Ex-con Joe (Cage) finds a new reason to stay on the straight and narrow when he becomes a reluctant father figure to troubled 15-year-old Gary (Sheridan), whose father (Poulter) is a violent alcoholic.
It’s rare that a director and their literary source is as well matched – Robert Altman and Raymond Carver’s Short Cuts comes to mind – as in the latest film from David Gordon Green, which finds him returning to his Southern gothic roots as he tackles the late Larry Brown’s 1991 novel, in which the eponymous ex-con does his best to rescue a 15-year-old boy from a life of vagrancy and physical abuse at the hands of his father. When the film in question also boasts a return to form by Nicolas Cage, it’s almost obligatory to sit up and take notice. Cage has, of late, been filling out his prolific resumé with films ranging from the outlandish (the Ghost Rider films, Bad Lieutenant: Port of Call New Orleans) to the out-and-out rubbish (everything since the underrated The Weather Man), but Joe finds him reigning in his customary tics and outbursts, arguably giving his most understated performance since his two-second appearance in Fast Times at Ridgemont High, and his best since he won an Oscar for Leaving Las Vegas.
Since getting out of jail, Joe has been trying his darnedest to make an honest living, running a crew of unskilled workmen whose job it is to poison old trees to make way for new saplings – a metaphor, perhaps, for the poisonous substances that have blighted the lives of so many in the hardscrabble South. Perhaps, in Gary (Mud’s Sheridan), Joe sees a younger version of himself, and determines to take care of the boy as he would a stray dog. “Folks looking for trouble tend to get more than they ask for,” scarred barfly Willie-Russell (Ronnie Gene Blevins) observes early on, but Joe isn’t looking for trouble, and damned if it doesn’t find him anyway.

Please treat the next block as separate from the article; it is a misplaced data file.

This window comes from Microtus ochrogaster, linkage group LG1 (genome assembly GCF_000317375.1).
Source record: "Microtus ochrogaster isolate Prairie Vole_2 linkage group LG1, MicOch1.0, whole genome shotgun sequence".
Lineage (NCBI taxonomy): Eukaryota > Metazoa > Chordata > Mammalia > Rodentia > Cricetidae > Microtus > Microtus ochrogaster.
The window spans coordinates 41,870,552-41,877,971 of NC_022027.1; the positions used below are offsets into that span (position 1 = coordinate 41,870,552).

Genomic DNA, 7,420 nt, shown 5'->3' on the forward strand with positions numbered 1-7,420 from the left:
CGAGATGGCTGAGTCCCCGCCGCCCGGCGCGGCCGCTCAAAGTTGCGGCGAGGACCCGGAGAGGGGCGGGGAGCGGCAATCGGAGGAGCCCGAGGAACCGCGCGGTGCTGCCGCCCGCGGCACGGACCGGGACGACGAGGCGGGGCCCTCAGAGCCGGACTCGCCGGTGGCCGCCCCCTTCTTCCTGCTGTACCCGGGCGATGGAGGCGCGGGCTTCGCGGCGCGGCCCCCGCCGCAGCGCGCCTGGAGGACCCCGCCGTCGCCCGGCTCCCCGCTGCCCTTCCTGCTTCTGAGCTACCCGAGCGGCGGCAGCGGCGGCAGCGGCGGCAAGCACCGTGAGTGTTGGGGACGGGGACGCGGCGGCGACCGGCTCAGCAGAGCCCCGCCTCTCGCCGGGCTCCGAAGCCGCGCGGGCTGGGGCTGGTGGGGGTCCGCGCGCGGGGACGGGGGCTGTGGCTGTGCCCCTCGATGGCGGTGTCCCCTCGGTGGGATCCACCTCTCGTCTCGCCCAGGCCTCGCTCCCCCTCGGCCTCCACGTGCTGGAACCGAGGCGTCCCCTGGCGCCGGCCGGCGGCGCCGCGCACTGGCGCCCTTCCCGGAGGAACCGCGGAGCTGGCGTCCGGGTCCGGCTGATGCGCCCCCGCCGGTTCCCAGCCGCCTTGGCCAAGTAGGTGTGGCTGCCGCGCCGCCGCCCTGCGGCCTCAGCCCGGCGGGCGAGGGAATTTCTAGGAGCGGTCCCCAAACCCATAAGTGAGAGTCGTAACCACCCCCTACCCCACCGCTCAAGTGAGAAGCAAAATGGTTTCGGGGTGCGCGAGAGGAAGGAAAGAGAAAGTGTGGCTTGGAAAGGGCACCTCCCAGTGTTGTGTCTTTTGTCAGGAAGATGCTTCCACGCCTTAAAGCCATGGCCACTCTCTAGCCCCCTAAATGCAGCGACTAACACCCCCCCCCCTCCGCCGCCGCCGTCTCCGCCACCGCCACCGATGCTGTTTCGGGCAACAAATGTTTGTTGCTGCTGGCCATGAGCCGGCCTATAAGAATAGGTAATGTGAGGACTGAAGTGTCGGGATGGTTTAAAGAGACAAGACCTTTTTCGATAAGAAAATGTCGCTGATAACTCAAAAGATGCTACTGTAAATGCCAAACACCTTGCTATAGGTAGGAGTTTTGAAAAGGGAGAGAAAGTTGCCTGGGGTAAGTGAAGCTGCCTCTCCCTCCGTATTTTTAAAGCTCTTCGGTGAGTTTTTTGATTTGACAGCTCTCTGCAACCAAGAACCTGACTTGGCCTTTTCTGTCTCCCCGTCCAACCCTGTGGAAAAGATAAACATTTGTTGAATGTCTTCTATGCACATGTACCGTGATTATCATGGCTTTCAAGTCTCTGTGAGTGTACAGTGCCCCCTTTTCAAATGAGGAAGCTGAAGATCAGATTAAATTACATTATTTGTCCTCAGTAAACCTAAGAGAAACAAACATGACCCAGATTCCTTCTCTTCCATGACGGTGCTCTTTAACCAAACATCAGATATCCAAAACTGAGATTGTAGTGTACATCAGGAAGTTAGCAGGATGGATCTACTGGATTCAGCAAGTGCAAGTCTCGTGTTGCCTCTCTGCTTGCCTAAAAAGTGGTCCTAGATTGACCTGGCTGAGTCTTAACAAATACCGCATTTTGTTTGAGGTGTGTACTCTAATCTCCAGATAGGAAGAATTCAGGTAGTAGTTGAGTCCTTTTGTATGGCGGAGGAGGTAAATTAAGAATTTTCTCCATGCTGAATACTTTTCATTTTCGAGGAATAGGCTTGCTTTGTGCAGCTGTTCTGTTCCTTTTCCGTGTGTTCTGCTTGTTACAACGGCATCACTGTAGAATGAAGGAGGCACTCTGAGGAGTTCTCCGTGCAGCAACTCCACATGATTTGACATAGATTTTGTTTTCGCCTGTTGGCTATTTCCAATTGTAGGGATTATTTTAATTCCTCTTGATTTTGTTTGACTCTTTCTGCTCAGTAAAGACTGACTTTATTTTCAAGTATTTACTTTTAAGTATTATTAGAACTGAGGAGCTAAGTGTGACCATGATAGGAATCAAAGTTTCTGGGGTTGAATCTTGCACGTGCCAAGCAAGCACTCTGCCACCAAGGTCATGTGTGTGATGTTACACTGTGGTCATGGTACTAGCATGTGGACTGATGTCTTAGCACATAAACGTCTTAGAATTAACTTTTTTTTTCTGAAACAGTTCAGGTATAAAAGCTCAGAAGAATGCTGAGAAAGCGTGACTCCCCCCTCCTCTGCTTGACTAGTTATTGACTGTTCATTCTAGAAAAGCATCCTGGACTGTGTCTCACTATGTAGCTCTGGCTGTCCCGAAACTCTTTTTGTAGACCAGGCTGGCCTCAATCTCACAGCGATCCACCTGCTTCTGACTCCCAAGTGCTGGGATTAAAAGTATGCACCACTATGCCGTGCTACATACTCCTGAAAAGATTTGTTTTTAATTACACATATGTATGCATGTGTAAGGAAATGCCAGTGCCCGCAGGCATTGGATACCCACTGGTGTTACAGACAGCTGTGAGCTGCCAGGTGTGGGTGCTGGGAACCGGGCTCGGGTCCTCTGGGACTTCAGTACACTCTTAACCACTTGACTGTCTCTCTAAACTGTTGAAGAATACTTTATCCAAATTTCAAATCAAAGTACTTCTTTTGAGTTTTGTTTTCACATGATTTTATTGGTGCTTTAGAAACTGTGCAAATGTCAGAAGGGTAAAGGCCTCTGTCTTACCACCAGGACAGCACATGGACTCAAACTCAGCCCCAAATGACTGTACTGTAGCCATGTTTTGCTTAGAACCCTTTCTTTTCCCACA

The last time a filmmaker tried to tackle Larry Brown’s particular brand of Southern-fried prose (Arliss Howard’s Big Bad Love), the only good thing to come out of it was Tom Waits’ soundtrack. Green and Brown, however, prove as well matched as their colourful names suggest: the performances (many from non-pros) are uniformly terrific, the story is slight yet compelling, the mood mournful but not miserablist, Tim Orr’s sun-dappled cinematography recalls Badlands-era Malick, and the entire tapestry is knitted together by Jeff McIlwain and David Wingo’s music; the only disappointment is the sidetracking of the book’s female characters. Whether or not you’re a fan of Brown’s writing, Green makes a convincing argument for why you should be.
An understated Nicolas Cage – there’s a phrase you don’t get to write too often – anchors a superbly realised film which, like Joe himself, has a hard outer shell concealing a surprisingly warm heart. ★★★★